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Stuck: Oliver Jeffers

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My biggest disappointment was the presentation of the words. The half cursive, messy, curvy writing made it extremely difficult for kids to recognize words. It broke my heart to see the disappointment, confusion and downturned faces when the children asked what a particular word said and realized—oh, I know that word. Very discouraging at times! Activity: To help students understand this trait, you could organize a ‘Kite Retrieval' activity where students brainstorm and write down all the possible ways Floyd could have retrieved his kite from the tree. Creativity: The imaginative solutions Floyd comes up with to dislodge his kite demonstrate his creativity. Cultivating this trait helps students approach problems from different angles and think outside conventional norms.

What makes William’s Wife such a success is Trevelyan’s ingenious pacing. The reader isn’t spared anything. Day by day, month by month, we follow Jane’s decline. There is little that is dramatic or surprising – instead, she sets up her premise and follows it steadily to its natural climax. The blurb calls it ‘the most normal horror story ever written’, and while blurbs that call their book the ‘most’ anything are to be distrusted, it’s not an inaccurate description. It isn’t scary, in the usual sense of scary. But it is haunting. It is a horror story in the sense that it is horribly believable – perhaps the sort of miserable world behind any number of closed doors. Interestingly, it really reminded me of an ostensibly very different Recovered Books novel – Gentleman Overboard by Herbert Clyde Lewis. Both take an awful situation and play it out slowly, painstakingly to its end. Very little happens, apart from everything, save maybe the episode in which Carla’s ex, Maya (Eleanor Fanyinka), gives her and Dan a spliff and they go shoplifting in “the magic forest”. It’s their term for the independent, massively expensive deli nearby (she goes in to hold jars of costly preserves to her face and croon and frankly, I have never felt so seen).Look at the use of shadows in the illustrations. Can you draw some objects and their shadows? Could you draw the same scene at different times of the day? How would the shadows change? Aaron writes his play and it is put on by a small theatre group – and, twist, it becomes a big success. Aaron at first finds this amusing – but Martha points out that his reputation as a writer is now settled. He can’t become a new novelist without this reputation. One thing leads to another, and they decide to move together to a kibbutz in Israel – a sort of communal living compound. They are able to move there under the then-rule that any Jewish person around the world could move to Israel (I believe it’s a bit more stringent now). First, of course, is Lucas. He is a slightly dull but dependable young man who is unbelieving and angry that Bell has left him in the most casual way possible. Despite the anger, he wants her to come home and quietly forget the whole thing. This all makes him sound like the staid villain of the piece, but Lucas really has out sympathy. He and Bell have had a fairly happy marriage so far, from his perspective at least, and he is ready to forgive and forget her curious blip. But he has a job and can’t look after baby Toby – and so he gets shepherded off initially to a lady in another flat (who is indignant) and next to Lucas’s mother.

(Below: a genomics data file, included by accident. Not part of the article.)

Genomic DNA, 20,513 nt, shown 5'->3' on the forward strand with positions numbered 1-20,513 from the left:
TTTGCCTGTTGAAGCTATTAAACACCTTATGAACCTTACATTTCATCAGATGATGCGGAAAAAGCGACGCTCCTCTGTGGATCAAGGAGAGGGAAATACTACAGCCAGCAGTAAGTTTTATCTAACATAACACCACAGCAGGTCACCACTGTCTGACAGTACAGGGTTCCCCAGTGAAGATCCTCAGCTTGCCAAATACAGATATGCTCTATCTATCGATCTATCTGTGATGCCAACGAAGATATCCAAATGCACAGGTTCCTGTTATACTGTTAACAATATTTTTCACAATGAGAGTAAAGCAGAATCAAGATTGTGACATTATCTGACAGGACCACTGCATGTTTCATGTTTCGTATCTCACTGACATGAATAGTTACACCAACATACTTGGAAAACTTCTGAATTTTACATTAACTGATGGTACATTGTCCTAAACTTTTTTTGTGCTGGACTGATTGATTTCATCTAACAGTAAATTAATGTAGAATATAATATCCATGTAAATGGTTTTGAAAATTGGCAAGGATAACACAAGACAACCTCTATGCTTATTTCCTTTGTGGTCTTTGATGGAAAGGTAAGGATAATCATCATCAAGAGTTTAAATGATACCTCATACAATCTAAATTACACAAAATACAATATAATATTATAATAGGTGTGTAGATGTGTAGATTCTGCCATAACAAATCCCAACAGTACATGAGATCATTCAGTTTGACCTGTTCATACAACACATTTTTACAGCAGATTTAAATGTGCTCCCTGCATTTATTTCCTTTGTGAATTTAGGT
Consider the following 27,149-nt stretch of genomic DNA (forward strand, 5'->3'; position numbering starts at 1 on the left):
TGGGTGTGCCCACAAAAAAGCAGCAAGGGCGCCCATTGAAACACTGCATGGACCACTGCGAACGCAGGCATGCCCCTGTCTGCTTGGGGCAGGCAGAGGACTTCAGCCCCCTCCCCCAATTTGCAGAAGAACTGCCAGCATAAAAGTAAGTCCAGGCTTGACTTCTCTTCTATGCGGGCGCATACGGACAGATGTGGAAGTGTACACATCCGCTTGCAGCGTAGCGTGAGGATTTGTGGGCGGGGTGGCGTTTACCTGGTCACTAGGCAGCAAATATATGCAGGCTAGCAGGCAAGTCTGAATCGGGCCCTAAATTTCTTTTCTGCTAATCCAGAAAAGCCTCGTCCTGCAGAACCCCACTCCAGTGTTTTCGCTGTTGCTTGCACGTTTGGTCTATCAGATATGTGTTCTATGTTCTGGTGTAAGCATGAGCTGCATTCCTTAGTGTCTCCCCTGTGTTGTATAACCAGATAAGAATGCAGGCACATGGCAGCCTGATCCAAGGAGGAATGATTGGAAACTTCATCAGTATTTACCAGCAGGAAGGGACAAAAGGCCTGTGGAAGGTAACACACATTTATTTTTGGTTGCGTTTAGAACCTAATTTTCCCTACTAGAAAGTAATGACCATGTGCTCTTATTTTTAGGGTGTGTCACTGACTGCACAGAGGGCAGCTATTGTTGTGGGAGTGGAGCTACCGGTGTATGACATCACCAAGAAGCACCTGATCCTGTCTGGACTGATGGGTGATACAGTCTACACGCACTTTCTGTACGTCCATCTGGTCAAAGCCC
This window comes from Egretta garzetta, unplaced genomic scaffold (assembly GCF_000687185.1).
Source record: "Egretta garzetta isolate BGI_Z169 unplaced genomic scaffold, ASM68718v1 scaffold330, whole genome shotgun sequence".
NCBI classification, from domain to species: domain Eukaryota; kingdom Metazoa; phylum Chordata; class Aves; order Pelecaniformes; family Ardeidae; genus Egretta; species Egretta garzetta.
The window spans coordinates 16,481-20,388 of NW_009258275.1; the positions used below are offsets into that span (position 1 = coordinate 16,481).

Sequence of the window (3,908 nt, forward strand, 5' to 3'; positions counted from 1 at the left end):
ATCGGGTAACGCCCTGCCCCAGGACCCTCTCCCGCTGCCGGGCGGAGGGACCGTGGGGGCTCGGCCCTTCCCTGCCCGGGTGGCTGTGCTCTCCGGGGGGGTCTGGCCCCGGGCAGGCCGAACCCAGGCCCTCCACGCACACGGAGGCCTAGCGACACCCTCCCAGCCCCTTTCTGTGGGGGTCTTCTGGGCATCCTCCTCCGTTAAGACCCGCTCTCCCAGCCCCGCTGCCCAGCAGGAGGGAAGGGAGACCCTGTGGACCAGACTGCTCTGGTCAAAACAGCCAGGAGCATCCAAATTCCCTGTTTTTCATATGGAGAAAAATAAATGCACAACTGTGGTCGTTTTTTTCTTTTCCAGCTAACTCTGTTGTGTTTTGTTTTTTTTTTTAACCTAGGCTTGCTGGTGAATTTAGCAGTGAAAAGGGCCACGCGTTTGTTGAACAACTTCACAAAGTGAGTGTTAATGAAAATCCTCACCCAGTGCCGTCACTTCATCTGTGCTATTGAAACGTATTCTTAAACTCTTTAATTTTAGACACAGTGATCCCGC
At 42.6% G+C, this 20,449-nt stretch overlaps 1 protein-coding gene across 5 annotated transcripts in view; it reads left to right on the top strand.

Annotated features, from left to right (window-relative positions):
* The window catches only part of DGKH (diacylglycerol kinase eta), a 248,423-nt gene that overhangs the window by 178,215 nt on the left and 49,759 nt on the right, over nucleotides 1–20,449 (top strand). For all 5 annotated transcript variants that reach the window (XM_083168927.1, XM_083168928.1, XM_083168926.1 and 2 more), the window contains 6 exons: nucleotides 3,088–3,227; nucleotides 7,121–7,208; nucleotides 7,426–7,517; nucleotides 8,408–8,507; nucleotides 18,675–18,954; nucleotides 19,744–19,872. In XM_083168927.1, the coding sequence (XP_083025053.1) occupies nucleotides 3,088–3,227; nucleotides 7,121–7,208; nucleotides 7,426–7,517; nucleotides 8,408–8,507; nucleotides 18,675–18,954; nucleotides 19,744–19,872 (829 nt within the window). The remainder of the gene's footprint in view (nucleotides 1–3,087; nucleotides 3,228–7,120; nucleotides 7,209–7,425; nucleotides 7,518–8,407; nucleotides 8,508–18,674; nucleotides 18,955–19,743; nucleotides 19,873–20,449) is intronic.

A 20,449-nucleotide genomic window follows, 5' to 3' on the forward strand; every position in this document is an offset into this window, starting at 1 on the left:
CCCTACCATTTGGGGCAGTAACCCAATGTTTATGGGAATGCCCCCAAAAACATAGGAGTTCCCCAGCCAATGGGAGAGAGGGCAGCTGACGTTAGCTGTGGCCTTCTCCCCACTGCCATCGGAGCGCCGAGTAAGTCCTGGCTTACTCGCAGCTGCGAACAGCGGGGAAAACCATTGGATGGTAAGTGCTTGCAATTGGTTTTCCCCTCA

The story is written in the third person. Can you rewrite it in the first person, from Floyd’s point of view? Reading for club years is always enjoyable for seeing how times have changed and what’s stayed the same. Most of the 1962 choices I’ve seen mentioned (including my other two reads for this week) couldn’t be written in the same way today. But A Cat in the Window could. Cats are happily unchangeable – and the way a felinophile would write about cats hasn’t changed at all either.Novels about cats are very hit-and-miss in my experience, often being too fey or leaning into a kind of kooky magical realism that isn’t my cup of tea. But non-fiction about cats, like Tangye’s, are almost always wonderful in my experience. Because they are written by people who love and know cats – who appreciate their character, their dignity, their independence. And who form loving friendships with cats, knowing that the cat isn’t slavishly desperate to please them but, rather, any affection is earned.

Lady Midhurst is disbelieving – until she quizzes Terry, who is unrepentant. Terry is a flighty ‘free love’ sort of woman, seemingly conjured from the worst anxieties of late-Victorian male columnists. She doesn’t really see the problem, and it’s hard to know exactly what the reader is meant to make of her. Is she meant to be refreshingly amoral? If so, she comes across instead as extremely selfish and rather stupid. I don’t think she’s the most successful character in The Jasmine Farm. She has social cache and money, and is very fond of her daughter (bizarrely called Terence, or Terry) and seemingly satisfied with where she has now ended up. Some people are envious are her, and she seems divinely unaware of it. Certainly she isn’t desperate for a man, as so many single women are in novels of the period, and could perhaps have survived into her dotage without anything upsetting happening.

We've had this one for awhile, but tonight I read it with the wee maggots again and realized I had never recommended it to others. Fairly late in the book, Humphreys shares the short obituary she wrote for her brother, Martin – saying she never chose words more carefully. And it is evident from the writing in Nocturne that choosing words carefully is at the core of her being. I’m quoting the obituary first because it really tells you who Martin was, and what happened to him:

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